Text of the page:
The Switch to Green Cleaning and Environmentally Safe Product
Cleaning the house is not something that many people like to do. The yellow gloves come out, along with several cleaning products, and the scrubbing starts. These cleaning products could consist of bleach, and a scented floor and bathroom cleaner. All are effective cleaning products, but they are also extremely dangerous. Many of these products have warning labels that describe them as toxic, flammable, and may even cause sickness or death. Not to mention, these chemicals are also hazardous to the environment. As society becomes more aware of these dangers, there is a growing movement to shift towards environmentally safe or “green” cleaning products. Using green cleaning products is healthier for people, safer for the environment, and are more cost-efficient.
Health Dangers of household cleaning products
To prove that green cleaning products are better for people’s health, the dangers of conventional cleaning products must be shown. Many of these products are known to contain chemicals that harm the human body. Ann Evans (2005) states that these chemicals are associated with cancer, harm to kidneys and other organs, and cause issues with the nervous system (para. 8). Also, product labels do not say anything about the “dangers associated with prolonged or long-term usage” (Evans, 2005, para. 6). This is quite shocking as Evans suggests that consumers are unaware that there could be serious long-term effects with continued use of these products. Evans (2005) says cleaning products like glass, bathroom, and all-purpose cleaners are all known to contain chemicals that are hazardous to the human body (para. 17, 20, 23). There are serious health risks associated with these cleaning products that the public is not being made aware of.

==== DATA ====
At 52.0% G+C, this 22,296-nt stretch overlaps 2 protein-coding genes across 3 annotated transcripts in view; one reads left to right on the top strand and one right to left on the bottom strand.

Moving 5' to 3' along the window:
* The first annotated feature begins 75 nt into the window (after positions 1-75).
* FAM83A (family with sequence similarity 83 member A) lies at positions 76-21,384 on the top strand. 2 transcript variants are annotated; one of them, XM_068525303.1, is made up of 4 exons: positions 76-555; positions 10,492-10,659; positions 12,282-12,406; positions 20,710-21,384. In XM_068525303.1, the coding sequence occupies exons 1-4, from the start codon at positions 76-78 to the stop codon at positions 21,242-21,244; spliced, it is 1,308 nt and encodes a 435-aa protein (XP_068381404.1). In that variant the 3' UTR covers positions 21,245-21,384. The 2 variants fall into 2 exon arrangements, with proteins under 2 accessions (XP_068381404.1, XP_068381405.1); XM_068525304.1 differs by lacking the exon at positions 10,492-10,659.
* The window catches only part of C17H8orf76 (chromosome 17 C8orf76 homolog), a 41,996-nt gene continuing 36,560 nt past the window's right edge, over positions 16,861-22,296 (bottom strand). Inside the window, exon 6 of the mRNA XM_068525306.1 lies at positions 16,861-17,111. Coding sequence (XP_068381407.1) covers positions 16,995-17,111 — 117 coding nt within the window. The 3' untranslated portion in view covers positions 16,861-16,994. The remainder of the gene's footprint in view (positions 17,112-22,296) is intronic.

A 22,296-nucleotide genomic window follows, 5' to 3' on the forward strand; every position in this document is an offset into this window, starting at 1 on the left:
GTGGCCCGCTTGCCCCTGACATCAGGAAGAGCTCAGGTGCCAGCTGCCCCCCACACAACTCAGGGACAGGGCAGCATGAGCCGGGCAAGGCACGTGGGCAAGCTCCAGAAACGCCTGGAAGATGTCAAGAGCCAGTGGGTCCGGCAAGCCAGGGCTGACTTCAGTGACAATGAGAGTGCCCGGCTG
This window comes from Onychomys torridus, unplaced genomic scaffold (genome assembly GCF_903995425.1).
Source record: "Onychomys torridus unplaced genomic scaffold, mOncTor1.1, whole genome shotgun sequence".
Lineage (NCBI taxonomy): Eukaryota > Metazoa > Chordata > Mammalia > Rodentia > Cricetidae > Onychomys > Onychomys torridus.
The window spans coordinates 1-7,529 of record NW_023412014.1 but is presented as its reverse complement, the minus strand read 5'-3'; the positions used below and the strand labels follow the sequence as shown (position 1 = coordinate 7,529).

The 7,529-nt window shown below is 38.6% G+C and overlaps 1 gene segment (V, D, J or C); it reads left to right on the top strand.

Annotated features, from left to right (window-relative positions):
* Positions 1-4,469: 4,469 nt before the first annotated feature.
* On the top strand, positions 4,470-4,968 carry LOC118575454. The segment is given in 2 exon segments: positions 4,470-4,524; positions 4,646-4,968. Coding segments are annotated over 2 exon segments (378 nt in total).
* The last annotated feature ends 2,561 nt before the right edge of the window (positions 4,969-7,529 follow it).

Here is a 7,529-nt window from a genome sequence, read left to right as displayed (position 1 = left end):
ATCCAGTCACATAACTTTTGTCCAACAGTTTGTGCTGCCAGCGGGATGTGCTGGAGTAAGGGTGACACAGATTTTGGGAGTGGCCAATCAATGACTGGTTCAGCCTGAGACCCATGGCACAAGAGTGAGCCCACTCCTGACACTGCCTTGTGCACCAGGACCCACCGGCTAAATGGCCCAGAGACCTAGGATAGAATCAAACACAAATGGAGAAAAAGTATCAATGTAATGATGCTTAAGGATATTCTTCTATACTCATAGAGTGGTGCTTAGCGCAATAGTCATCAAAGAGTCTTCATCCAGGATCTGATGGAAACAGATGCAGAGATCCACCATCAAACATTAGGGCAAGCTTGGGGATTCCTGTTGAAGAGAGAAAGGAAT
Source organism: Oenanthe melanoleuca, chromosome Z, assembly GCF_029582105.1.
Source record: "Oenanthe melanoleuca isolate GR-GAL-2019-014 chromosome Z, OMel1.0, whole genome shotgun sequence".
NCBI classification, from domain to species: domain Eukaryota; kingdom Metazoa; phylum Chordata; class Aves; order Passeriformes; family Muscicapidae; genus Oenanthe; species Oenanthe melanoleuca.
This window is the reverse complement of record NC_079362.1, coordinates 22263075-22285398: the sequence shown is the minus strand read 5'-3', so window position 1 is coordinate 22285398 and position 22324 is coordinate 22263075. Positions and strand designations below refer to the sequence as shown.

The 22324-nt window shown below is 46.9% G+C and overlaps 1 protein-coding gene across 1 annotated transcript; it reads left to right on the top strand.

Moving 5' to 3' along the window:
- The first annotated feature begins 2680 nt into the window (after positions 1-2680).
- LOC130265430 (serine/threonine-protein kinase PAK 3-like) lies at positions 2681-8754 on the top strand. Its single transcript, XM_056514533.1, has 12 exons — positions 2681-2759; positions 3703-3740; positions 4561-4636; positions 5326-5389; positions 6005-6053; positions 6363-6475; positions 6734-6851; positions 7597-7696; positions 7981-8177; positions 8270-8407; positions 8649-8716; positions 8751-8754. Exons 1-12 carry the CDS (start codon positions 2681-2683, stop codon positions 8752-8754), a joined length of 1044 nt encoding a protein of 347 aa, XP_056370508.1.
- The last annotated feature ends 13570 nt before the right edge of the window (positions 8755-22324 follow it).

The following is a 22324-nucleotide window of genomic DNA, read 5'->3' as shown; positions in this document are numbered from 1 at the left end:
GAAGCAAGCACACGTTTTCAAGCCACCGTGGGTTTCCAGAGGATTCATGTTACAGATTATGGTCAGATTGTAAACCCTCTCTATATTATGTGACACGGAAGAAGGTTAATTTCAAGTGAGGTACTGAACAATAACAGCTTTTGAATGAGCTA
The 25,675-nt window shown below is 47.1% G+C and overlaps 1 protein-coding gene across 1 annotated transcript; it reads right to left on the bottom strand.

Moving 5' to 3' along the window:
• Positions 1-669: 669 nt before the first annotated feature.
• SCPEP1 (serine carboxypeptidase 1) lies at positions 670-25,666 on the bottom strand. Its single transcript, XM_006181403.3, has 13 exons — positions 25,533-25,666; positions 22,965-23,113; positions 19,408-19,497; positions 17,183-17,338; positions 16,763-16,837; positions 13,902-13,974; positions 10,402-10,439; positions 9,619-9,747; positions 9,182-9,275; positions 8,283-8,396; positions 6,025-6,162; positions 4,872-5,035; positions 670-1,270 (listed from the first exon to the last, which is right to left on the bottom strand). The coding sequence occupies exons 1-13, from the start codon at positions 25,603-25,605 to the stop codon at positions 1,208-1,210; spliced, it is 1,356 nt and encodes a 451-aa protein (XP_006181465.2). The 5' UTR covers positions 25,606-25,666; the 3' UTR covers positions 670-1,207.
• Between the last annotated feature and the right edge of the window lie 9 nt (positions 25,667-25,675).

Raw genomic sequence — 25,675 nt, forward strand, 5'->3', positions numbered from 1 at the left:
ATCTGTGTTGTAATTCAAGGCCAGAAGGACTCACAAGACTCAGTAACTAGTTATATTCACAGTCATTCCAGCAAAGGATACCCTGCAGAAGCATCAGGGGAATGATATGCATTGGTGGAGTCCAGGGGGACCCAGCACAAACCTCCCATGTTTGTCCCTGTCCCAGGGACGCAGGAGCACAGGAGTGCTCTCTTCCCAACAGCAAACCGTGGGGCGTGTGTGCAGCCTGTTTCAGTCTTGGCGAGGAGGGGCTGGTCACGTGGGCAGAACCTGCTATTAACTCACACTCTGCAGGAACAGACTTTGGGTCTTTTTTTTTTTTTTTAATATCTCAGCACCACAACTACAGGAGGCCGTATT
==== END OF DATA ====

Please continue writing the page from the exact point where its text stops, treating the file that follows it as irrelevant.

Environmentally Friendly Cleaning Products
When reflecting upon the reason for the shift towards environmentally friendly cleaning products, there are several things to consider. Are more people concerned about the environment? Or are people who have previously been concerned about the environment becoming more proactive? Or is it a combination of both? Could this shift be bolstered by the wider variety of eco-friendly cleaning products now available? Or is it something else entirely?